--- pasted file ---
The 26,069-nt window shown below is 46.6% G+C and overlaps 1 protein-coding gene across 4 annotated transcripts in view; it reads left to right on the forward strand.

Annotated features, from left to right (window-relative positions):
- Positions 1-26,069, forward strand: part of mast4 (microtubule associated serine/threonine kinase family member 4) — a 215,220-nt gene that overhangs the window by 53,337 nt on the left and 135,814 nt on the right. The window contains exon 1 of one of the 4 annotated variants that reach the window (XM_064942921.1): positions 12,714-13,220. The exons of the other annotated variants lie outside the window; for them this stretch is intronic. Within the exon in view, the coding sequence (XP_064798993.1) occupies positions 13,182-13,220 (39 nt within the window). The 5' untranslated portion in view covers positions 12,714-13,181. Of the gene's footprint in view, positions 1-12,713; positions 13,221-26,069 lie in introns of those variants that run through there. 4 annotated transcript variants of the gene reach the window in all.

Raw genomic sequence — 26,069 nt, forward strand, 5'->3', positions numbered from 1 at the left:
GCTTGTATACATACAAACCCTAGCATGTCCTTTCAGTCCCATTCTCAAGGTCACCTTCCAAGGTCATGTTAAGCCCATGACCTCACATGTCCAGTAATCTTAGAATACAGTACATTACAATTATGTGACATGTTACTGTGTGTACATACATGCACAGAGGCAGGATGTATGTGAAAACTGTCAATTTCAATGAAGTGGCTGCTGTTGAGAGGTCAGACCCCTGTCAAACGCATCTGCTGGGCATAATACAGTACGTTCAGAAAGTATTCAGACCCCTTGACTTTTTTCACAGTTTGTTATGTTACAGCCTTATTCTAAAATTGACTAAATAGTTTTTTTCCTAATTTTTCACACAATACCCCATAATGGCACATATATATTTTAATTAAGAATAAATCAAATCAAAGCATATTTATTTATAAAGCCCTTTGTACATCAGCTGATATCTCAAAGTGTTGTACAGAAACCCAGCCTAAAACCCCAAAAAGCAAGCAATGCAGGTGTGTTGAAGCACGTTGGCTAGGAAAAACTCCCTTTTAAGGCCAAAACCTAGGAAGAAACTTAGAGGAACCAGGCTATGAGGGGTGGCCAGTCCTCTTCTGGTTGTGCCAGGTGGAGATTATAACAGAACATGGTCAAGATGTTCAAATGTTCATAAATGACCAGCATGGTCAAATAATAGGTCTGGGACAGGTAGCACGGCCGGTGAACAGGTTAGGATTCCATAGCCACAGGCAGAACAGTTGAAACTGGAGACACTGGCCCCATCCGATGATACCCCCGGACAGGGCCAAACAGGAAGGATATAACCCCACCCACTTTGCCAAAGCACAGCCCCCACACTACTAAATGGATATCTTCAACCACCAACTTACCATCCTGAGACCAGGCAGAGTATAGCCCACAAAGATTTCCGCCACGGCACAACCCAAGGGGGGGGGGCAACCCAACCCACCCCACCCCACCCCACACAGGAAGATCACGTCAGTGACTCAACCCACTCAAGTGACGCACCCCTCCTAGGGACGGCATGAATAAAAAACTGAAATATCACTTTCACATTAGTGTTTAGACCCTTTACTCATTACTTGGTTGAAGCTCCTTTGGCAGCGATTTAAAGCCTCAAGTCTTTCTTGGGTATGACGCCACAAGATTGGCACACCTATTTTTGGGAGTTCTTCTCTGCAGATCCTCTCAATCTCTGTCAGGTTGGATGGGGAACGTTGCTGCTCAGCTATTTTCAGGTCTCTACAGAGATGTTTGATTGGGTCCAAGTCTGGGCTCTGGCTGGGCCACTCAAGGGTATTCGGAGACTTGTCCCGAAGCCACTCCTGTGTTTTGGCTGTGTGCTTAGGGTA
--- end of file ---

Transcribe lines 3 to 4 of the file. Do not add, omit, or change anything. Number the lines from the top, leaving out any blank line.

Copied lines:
- Positions 1-26,069, forward strand: part of mast4 (microtubule associated serine/threonine kinase family member 4) — a 215,220-nt gene that overhangs the window by 53,337 nt on the left and 135,814 nt on the right. The window contains exon 1 of one of the 4 annotated variants that reach the window (XM_064942921.1): positions 12,714-13,220. The exons of the other annotated variants lie outside the window; for them this stretch is intronic. Within the exon in view, the coding sequence (XP_064798993.1) occupies positions 13,182-13,220 (39 nt within the window). The 5' untranslated portion in view covers positions 12,714-13,181. Of the gene's footprint in view, positions 1-12,713; positions 13,221-26,069 lie in introns of those variants that run through there. 4 annotated transcript variants of the gene reach the window in all.

Raw genomic sequence — 26,069 nt, forward strand, 5'->3', positions numbered from 1 at the left: